Even if the Hämeenlinna boulevard was turned down for now, the Haaga area will nevertheless be affected by boulevardisation plans. Vihdintie is technically not a motorway but as it still forms a four-laned border between Haaga and its neighbours in the west. The city of Helsinki has presented a preliminary plan of Vihdintie boulevardisation (Helsinki New Horizons, 2018) in which the lead planner Suvi Tyynilä aptly explains the difference between planning in the past and in the future.  She states that “when planning the boulevard city, the goal is not to create another set of ribbon suburbs but instead to bring a new urban stratum to the existing neighbourhoods”. Practically speaking, this means that the ribbon structure, revolutionary only three decades ago is now proclaimed to be outdated and that the city wants to enclose the ribbon suburbs into its urban core. The Vihdintie Boulevard would enable building new homes for up to 15,000 new inhabitants in Haaga and urbanise the area drastically.

Conclusion

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So far I am happy with my results and I feel like I have done many interesting findings. In the final chapter my aim is to conclude the results and really compare the two different grand plans and the relationship between the past and the present. I have also been considering adding a few pictures or newspaper cuttings in the article to give some visual support for my findings.

Why Different Times Produce Different Plans?

My mid-term thoughts were concentrated around the idea that different sorts of urban planning would cause social diversity. After taking a closer look at the statistics, I am not so sure the social diversity in different parts of Haaga is as big as I initially thought. Studying segregation is not worthwhile if there in fact is not much to study. Linking social diversities directly to planning might as well be difficult.

However this does not change the fact that planning has changed significantly over the decades. Currently the planning of Haaga is strongly connected to the Jokeri Light Rail that is about to bring another pair of rails to the area. Infill development along the 25 km transverse light rail connection is one of the main focus points of planning Helsinki today. In Etelä-Haaga the goal is to create new homes for 3500 inhabitants and jobs for 2000 workers by 2030. Similar kind of light rails are one of the key elements when planning the city boulevards, which are also due to change Haaga remarkably over the forthcoming decades. Helsinki has a strategic goal of creating a light rail network that would connect the heavy linear railroad and metro tracks better to each other and to the areas in between. The city also wants to develop the suburbs closest to the city centre into more urban areas and link them more closely to the downtown.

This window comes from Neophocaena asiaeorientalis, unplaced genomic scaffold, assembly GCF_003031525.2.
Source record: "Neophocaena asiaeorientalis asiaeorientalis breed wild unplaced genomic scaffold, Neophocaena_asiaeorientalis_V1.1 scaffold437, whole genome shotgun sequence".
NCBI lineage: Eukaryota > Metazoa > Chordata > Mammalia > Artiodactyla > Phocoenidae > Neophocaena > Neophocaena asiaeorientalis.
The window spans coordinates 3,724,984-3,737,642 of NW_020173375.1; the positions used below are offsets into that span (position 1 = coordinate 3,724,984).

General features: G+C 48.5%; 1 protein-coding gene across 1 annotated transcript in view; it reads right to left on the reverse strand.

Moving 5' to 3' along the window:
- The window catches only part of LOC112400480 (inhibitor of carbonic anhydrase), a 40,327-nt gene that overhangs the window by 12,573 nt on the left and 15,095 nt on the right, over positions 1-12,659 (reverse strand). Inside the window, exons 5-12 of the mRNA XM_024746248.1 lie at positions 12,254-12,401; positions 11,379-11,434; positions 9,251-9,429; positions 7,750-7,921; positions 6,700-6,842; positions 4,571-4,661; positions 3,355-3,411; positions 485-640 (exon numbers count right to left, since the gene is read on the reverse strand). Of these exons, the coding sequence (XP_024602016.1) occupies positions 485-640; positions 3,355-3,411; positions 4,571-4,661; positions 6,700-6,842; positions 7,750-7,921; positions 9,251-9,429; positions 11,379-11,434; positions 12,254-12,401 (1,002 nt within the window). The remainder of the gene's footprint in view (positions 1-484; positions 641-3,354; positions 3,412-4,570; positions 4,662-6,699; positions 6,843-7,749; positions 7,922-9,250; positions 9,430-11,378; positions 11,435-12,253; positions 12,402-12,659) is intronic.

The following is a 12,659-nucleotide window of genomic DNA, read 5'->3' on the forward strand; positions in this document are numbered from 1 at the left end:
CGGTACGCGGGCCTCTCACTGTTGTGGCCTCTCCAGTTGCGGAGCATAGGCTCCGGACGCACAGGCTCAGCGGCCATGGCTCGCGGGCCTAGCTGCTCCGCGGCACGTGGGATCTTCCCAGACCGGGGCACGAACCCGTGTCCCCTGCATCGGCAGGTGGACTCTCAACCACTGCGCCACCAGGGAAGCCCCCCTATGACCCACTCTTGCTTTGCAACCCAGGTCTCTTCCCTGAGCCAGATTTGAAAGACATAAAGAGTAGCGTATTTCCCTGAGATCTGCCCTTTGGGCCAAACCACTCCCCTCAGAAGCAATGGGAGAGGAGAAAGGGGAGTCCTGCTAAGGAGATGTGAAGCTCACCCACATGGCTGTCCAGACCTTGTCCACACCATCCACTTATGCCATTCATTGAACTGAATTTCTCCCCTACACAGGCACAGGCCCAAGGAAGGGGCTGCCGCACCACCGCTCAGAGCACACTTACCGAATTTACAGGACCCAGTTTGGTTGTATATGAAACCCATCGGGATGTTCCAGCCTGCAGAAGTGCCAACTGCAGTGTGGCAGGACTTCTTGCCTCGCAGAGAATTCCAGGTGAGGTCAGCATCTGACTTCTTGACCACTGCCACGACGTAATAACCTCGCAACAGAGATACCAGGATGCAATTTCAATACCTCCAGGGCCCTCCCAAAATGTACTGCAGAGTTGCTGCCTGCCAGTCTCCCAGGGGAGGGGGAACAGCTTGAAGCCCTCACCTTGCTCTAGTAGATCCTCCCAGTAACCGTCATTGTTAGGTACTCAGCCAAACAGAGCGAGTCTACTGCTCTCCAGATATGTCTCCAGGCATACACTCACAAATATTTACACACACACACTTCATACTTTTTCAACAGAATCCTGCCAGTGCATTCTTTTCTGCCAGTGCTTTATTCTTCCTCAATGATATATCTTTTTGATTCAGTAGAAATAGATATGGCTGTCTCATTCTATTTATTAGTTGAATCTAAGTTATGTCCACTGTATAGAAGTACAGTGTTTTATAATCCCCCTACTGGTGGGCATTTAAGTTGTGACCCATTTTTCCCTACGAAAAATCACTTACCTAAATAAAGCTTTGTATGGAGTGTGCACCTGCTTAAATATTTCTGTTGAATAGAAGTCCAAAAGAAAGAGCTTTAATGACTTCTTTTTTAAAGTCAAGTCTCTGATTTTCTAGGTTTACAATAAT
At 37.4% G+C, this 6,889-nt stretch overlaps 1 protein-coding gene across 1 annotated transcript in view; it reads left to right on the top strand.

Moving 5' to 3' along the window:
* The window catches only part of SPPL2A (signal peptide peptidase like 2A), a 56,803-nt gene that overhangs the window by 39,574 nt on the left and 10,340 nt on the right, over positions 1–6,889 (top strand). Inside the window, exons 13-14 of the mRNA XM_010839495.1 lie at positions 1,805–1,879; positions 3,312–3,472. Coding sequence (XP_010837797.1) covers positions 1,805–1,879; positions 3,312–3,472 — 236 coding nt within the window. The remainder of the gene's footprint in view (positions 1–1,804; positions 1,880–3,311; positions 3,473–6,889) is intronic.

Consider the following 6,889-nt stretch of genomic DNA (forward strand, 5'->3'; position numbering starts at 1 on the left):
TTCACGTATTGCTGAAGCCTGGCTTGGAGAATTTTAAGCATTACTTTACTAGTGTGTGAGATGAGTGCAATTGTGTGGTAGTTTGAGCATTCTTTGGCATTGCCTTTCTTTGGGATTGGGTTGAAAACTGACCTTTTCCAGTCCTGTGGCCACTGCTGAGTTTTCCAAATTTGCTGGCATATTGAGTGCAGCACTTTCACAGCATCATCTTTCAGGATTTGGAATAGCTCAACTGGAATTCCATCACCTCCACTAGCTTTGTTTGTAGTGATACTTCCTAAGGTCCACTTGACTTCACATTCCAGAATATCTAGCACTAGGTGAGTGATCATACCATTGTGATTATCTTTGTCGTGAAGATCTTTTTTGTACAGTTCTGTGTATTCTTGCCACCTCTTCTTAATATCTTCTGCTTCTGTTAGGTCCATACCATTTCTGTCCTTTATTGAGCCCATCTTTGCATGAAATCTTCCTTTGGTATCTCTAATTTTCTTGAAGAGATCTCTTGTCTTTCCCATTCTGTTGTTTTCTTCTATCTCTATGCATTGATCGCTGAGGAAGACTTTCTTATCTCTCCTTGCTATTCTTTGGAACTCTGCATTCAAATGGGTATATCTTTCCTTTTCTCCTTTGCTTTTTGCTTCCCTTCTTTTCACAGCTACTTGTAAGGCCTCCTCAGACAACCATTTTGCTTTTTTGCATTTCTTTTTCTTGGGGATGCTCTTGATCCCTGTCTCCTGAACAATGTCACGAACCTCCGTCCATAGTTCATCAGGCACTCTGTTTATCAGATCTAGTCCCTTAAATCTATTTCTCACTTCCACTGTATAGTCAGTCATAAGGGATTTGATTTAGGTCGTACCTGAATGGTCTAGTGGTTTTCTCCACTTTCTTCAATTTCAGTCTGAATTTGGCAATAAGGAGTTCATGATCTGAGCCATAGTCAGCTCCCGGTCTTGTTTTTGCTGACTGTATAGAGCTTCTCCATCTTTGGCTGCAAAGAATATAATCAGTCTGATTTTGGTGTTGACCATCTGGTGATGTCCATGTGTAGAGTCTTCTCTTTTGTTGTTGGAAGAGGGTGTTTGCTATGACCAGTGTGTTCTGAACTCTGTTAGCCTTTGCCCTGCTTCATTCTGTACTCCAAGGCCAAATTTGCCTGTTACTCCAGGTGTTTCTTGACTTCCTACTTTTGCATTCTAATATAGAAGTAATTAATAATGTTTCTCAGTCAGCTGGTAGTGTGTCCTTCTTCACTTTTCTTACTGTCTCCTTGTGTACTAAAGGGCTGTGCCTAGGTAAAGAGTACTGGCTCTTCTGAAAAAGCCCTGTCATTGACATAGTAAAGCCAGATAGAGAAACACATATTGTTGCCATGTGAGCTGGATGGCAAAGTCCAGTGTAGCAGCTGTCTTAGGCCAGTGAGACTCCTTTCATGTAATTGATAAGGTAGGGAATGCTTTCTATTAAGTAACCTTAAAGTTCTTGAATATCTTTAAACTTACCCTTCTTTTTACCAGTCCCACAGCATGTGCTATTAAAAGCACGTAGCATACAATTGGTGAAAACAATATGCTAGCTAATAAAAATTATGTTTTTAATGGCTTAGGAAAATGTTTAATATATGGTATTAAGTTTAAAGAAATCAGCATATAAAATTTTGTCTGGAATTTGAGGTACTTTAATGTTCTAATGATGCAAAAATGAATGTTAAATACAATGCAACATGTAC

Helsingin Sanomat reporting about the infill development along the Jokeri Light Rail (HS, 15 December 2017)

Rail connections have defined the planning of Haaga already in the past. The latest public transportation development changing the urban structure considerably was building the Martinlaakso rail line in the 1970s. Along the 8 km railroad six stations were constructed relatively close to one another. Back then the main idea was to construct ribbon development where the sub-centres around the railway stations were built densely so that all the housing and workplaces would be situated within a walking distance from the train. The target was to avoid building problematic dormitory suburbs by planning a sufficient amount of workplaces and services inside area. This way more people could live their daily lives within the suburb without having to commute to the city centre for both work and leisure. Lassila area in Haaga was constructed around the Pohjois-Haaga station following these guidelines.

An article describing the idea of ribbon development along the Martinlaakso rail line (HS, 1 March 1973)

In my article I want to study the principles guiding the planning of Etelä-Haaga around the Jokeri Light Rail and compare them with the standards that defined the planning of Lassila and other railway centers in the 1970s. The fundamental ideas behind these two very different plans can tell a lot about how planning Helsinki and the mentality behind it has changed over time. My article would give an overlook to the past, the present and the future planning of Haaga telling simultaneously about the general planning trends in Helsinki.